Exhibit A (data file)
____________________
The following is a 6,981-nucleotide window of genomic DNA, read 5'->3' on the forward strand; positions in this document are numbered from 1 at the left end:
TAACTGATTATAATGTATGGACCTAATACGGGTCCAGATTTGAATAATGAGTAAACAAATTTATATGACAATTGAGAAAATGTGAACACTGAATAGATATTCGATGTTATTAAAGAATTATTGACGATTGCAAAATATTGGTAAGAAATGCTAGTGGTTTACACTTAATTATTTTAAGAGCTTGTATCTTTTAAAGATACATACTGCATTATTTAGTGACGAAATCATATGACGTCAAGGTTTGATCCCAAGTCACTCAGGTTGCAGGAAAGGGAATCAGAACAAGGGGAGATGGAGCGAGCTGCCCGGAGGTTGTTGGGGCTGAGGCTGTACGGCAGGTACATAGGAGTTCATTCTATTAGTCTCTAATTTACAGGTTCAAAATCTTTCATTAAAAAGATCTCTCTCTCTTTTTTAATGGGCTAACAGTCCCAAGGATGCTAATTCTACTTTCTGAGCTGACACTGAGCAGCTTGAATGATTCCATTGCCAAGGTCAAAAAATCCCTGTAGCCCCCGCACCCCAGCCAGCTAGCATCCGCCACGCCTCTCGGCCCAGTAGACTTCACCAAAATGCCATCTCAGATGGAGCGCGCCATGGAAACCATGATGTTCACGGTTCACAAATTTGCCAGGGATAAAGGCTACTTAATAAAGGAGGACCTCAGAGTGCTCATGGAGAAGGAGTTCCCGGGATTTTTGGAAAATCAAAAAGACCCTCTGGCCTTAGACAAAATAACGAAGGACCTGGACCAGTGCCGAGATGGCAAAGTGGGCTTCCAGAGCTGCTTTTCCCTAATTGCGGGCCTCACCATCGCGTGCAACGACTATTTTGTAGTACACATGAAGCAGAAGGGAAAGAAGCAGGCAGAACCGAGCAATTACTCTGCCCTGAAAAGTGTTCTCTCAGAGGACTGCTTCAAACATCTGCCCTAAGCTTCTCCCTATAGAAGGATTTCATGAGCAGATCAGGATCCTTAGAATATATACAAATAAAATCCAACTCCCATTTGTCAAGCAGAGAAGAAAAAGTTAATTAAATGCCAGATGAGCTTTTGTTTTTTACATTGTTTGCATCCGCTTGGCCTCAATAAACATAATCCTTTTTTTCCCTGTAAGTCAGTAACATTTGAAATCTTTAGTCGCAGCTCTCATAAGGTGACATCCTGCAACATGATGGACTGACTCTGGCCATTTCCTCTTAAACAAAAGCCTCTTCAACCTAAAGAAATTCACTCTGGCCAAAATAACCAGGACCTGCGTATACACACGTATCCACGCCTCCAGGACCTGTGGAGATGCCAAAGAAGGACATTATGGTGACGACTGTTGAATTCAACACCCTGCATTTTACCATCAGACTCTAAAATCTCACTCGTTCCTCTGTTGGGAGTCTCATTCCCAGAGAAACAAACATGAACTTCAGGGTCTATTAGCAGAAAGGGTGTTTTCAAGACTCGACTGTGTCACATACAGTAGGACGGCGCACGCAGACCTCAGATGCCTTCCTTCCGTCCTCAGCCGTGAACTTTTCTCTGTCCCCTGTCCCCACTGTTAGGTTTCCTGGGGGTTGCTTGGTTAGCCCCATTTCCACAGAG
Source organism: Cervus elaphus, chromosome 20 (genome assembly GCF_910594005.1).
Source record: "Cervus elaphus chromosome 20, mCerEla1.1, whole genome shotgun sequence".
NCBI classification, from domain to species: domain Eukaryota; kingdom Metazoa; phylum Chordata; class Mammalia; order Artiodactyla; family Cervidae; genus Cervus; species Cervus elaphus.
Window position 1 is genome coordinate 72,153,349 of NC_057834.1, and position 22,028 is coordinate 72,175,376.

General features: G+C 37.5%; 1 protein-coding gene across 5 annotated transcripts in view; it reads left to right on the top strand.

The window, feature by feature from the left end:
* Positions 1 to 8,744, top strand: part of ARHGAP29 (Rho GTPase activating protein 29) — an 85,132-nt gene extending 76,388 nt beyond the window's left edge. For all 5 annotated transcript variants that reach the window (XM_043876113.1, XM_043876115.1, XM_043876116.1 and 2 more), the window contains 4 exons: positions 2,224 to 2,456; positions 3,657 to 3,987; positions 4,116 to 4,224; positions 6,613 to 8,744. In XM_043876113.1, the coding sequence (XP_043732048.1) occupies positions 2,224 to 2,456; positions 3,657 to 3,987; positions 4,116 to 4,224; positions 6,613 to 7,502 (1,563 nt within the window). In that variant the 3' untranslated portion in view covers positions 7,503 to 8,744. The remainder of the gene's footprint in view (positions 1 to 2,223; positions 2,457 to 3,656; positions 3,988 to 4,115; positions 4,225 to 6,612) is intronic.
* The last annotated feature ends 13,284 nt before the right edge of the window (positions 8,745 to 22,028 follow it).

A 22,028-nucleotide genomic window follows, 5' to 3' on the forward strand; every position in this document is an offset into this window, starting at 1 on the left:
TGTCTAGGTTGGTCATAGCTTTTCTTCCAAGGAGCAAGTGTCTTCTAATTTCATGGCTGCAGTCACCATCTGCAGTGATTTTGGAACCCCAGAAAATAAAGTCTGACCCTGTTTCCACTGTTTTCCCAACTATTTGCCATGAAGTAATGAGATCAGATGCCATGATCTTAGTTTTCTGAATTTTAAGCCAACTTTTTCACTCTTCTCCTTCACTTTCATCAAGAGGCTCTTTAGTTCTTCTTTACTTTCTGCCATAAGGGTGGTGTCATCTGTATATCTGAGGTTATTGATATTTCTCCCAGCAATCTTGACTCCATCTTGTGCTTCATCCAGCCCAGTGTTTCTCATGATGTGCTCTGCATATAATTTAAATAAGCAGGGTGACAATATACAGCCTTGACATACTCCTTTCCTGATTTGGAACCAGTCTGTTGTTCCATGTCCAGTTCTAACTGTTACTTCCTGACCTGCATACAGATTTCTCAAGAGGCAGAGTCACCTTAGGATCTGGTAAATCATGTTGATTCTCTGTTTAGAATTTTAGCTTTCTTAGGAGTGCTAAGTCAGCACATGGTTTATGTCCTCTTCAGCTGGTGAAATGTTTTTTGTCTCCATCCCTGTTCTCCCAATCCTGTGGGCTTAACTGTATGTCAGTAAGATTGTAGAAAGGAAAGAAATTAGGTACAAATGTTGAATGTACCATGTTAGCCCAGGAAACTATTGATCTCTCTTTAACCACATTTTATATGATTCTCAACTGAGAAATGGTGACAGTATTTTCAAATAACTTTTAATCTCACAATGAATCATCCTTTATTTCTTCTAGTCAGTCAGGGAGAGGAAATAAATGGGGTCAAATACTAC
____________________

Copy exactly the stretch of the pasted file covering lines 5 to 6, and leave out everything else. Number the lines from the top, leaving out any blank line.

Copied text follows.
NCBI classification, from domain to species: domain Eukaryota; kingdom Metazoa; phylum Chordata; class Mammalia; order Artiodactyla; family Cervidae; genus Cervus; species Cervus elaphus.
Window position 1 is genome coordinate 72,153,349 of NC_057834.1, and position 22,028 is coordinate 72,175,376.